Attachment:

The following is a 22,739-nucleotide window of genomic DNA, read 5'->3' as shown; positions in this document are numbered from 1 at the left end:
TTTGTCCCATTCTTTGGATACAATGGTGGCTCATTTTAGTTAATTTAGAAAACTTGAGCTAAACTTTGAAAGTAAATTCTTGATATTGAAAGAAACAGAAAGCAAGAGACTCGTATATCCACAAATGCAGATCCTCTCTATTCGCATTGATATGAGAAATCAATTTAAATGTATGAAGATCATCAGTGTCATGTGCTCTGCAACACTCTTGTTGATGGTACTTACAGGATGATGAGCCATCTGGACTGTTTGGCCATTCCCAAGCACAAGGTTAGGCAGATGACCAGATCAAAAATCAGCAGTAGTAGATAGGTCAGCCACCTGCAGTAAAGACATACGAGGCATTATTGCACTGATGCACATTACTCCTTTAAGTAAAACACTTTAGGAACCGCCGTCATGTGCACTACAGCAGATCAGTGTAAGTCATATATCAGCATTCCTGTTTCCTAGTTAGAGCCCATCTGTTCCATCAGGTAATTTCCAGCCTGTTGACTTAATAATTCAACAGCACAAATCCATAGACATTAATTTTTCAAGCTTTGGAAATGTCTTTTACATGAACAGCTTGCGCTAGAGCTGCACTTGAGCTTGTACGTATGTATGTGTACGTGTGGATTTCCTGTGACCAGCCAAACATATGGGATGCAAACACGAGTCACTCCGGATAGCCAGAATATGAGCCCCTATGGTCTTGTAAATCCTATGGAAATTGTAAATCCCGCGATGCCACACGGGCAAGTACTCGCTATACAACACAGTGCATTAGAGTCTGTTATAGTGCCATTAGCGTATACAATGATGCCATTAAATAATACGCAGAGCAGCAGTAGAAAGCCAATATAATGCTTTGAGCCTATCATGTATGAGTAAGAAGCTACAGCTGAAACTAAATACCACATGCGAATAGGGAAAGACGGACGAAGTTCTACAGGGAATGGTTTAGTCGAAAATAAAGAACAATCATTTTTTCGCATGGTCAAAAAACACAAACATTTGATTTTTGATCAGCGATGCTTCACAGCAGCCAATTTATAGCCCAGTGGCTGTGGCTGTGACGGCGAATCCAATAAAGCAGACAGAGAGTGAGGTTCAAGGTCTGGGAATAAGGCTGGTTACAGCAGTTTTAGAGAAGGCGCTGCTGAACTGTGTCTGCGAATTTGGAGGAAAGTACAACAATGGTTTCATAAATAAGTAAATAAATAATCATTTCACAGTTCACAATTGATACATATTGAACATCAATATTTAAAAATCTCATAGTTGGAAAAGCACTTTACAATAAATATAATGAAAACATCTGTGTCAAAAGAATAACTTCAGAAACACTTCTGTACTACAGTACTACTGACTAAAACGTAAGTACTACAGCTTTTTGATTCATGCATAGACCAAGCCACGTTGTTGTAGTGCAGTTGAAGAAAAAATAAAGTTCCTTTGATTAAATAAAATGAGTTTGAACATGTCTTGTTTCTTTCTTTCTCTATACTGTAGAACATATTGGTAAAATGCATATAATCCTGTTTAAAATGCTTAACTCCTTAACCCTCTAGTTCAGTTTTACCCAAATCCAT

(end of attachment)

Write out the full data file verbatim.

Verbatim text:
The following is a 22,739-nucleotide window of genomic DNA, read 5'->3' as shown; positions in this document are numbered from 1 at the left end:
TTTGTCCCATTCTTTGGATACAATGGTGGCTCATTTTAGTTAATTTAGAAAACTTGAGCTAAACTTTGAAAGTAAATTCTTGATATTGAAAGAAACAGAAAGCAAGAGACTCGTATATCCACAAATGCAGATCCTCTCTATTCGCATTGATATGAGAAATCAATTTAAATGTATGAAGATCATCAGTGTCATGTGCTCTGCAACACTCTTGTTGATGGTACTTACAGGATGATGAGCCATCTGGACTGTTTGGCCATTCCCAAGCACAAGGTTAGGCAGATGACCAGATCAAAAATCAGCAGTAGTAGATAGGTCAGCCACCTGCAGTAAAGACATACGAGGCATTATTGCACTGATGCACATTACTCCTTTAAGTAAAACACTTTAGGAACCGCCGTCATGTGCACTACAGCAGATCAGTGTAAGTCATATATCAGCATTCCTGTTTCCTAGTTAGAGCCCATCTGTTCCATCAGGTAATTTCCAGCCTGTTGACTTAATAATTCAACAGCACAAATCCATAGACATTAATTTTTCAAGCTTTGGAAATGTCTTTTACATGAACAGCTTGCGCTAGAGCTGCACTTGAGCTTGTACGTATGTATGTGTACGTGTGGATTTCCTGTGACCAGCCAAACATATGGGATGCAAACACGAGTCACTCCGGATAGCCAGAATATGAGCCCCTATGGTCTTGTAAATCCTATGGAAATTGTAAATCCCGCGATGCCACACGGGCAAGTACTCGCTATACAACACAGTGCATTAGAGTCTGTTATAGTGCCATTAGCGTATACAATGATGCCATTAAATAATACGCAGAGCAGCAGTAGAAAGCCAATATAATGCTTTGAGCCTATCATGTATGAGTAAGAAGCTACAGCTGAAACTAAATACCACATGCGAATAGGGAAAGACGGACGAAGTTCTACAGGGAATGGTTTAGTCGAAAATAAAGAACAATCATTTTTTCGCATGGTCAAAAAACACAAACATTTGATTTTTGATCAGCGATGCTTCACAGCAGCCAATTTATAGCCCAGTGGCTGTGGCTGTGACGGCGAATCCAATAAAGCAGACAGAGAGTGAGGTTCAAGGTCTGGGAATAAGGCTGGTTACAGCAGTTTTAGAGAAGGCGCTGCTGAACTGTGTCTGCGAATTTGGAGGAAAGTACAACAATGGTTTCATAAATAAGTAAATAAATAATCATTTCACAGTTCACAATTGATACATATTGAACATCAATATTTAAAAATCTCATAGTTGGAAAAGCACTTTACAATAAATATAATGAAAACATCTGTGTCAAAAGAATAACTTCAGAAACACTTCTGTACTACAGTACTACTGACTAAAACGTAAGTACTACAGCTTTTTGATTCATGCATAGACCAAGCCACGTTGTTGTAGTGCAGTTGAAGAAAAAATAAAGTTCCTTTGATTAAATAAAATGAGTTTGAACATGTCTTGTTTCTTTCTTTCTCTATACTGTAGAACATATTGGTAAAATGCATATAATCCTGTTTAAAATGCTTAACTCCTTAACCCTCTAGTTCAGTTTTACCCAAATCCAT